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New York’s Metropolitan Opera is continuing to stream a production every night from its rich store of recorded operas. This week it went strictly French with three operas by Jules Massenet, (Manon, Cendrillon and Werther), and the rest by Gounod (Romeo et Juliette), Berlioz (La damnation de Faust and Les Troyens) and Bizet (Les Pêcheurs de Perles).

It transmitted the 2012 production of Manon directed by Laurent Pelly and conducted by Fabio Luisi. The production boasted first-tier star power with Anna Netrebko as Manon, Piotr Beczala as the Chevalier des Grieux and Paulo Szot as Lescaut.

Netrebko sings and acts Manon, a 16-year old bimbo who is on her way to a convent. She is going against her better judgment (she wants the good life of pleasure and money) and falls in love with the Chevalier des Grieux after a split-second glance at a coach stop. Netrebko must take Manon through several stages from the innocent girl, to the passionate lover, to the high-class courtesan enjoying all the pleasures that rich and adoring old men can provide. After abandoning des Grieux for the “better life” she finds him as an abbé in a cathedral and seduces him. What the Sirens could not do to Odysseus she does to the devout cleric right in his church.

The role makes extraordinary vocal and acting demands and Netrebko is simply superb in every respect in a bravura performance.

Equally outstanding is tenor Piotr Beczala des Grieux, the man who falls in love with Manon and leaves all as he dreams of leading a simple life with her. Alas, even though he finds faith and goes into the clergy, passion conquers him.

Paulo Szot makes resonant Lescaut, Manon’s dissolute and impecunious cousin who sells her. 

Pelly’s production replaced Jean-Pierre Ponnelle’s 1987 staging for the Met. The latter was a lavish, Zeffirelian affair with a horse-drawn carriage on stage and sets to put palaces to shame. Pelly and Set Designer Chantal Thomas opted for a less extravagant production and some of the scenes look downright Spartan compared to the Ponselle production.

The inn courtyard in the first scene could be a part of a castle with steps leading to the parapets. The set for the casino where huge amounts of money are bet by wealthy squanderers, looks like a party room in a motel. Pelly brought the opera to the 19th century and that allowed for more posh and imaginative sets.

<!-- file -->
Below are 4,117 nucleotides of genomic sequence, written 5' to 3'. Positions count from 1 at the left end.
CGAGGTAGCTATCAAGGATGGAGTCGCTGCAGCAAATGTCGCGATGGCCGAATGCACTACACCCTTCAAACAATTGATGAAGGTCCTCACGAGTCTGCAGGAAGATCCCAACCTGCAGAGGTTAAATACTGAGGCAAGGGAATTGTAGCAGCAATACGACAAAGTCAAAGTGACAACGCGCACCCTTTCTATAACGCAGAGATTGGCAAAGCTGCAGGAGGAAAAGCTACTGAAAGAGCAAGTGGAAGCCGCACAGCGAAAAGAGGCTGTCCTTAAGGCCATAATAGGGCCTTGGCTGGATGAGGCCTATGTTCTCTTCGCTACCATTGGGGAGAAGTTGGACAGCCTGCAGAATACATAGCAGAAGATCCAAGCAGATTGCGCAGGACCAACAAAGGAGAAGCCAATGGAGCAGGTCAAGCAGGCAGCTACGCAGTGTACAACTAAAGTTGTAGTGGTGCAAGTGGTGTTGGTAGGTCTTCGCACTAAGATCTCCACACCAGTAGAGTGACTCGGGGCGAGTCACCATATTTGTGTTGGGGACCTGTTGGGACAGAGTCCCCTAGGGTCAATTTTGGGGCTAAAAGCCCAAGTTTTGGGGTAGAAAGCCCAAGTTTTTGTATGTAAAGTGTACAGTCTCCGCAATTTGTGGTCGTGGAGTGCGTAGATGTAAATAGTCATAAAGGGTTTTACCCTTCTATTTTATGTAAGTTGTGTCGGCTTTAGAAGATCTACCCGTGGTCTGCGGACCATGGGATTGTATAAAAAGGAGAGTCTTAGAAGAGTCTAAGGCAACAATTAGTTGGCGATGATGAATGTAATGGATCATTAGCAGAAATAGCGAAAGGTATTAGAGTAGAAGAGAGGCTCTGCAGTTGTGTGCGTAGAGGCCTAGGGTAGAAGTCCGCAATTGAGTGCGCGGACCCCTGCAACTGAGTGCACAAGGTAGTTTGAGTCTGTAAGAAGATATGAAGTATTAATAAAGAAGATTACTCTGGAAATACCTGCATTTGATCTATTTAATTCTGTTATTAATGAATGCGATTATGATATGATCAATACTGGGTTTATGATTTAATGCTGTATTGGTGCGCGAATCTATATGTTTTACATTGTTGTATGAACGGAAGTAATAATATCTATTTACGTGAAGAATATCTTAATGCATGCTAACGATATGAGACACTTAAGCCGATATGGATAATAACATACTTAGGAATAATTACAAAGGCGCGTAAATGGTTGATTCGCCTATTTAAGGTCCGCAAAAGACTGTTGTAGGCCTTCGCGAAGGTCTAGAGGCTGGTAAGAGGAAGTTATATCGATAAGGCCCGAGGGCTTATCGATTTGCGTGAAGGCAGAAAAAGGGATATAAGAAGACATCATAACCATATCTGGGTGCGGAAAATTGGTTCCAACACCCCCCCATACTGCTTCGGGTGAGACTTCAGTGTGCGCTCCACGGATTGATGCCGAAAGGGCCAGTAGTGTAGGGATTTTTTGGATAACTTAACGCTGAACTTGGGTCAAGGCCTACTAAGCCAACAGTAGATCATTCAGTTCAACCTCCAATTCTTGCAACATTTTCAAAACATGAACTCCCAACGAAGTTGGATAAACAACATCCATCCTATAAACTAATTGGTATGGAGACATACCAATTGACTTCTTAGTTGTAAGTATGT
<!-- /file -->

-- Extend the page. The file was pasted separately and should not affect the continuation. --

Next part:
The same cannot be said of the costumes. Pelly designed the costumes and they are simply dazzling. Netrebko can make a potato sack look good but she and the other ladies in the cast provide a sartorial delight. No wonder des Grieux succumbs to her sexual magnetism in church no less.

Gary Halvorson directed the performance for television which means he decided on all the camera shots and what we saw. Halvorson has the unfortunate habit of treating some productions as if they are video games. No shot should last for more than a few seconds. Even the ballet sequence is treated like that. Surely, we should be able to watch ballet from some distance without incessant changes in camera shots.

It is easy to turn your nose up at the opera if you look at its social milieu. The gorgeously dressed women are part of the meat market where rich Parisians shop for their pleasure. Manon is a shallow seeker of pleasure and money with little more than her beauty to offer. Leave that behind.

The Met Orchestra under Luisi, the outstanding Met chorus, the superb cast that shines in every way and the visual pleasure of the costumes, push all complaints to the side.

Manon was streamed by the Metropolitan Opera. For more information go to its website:

September 13, 2020

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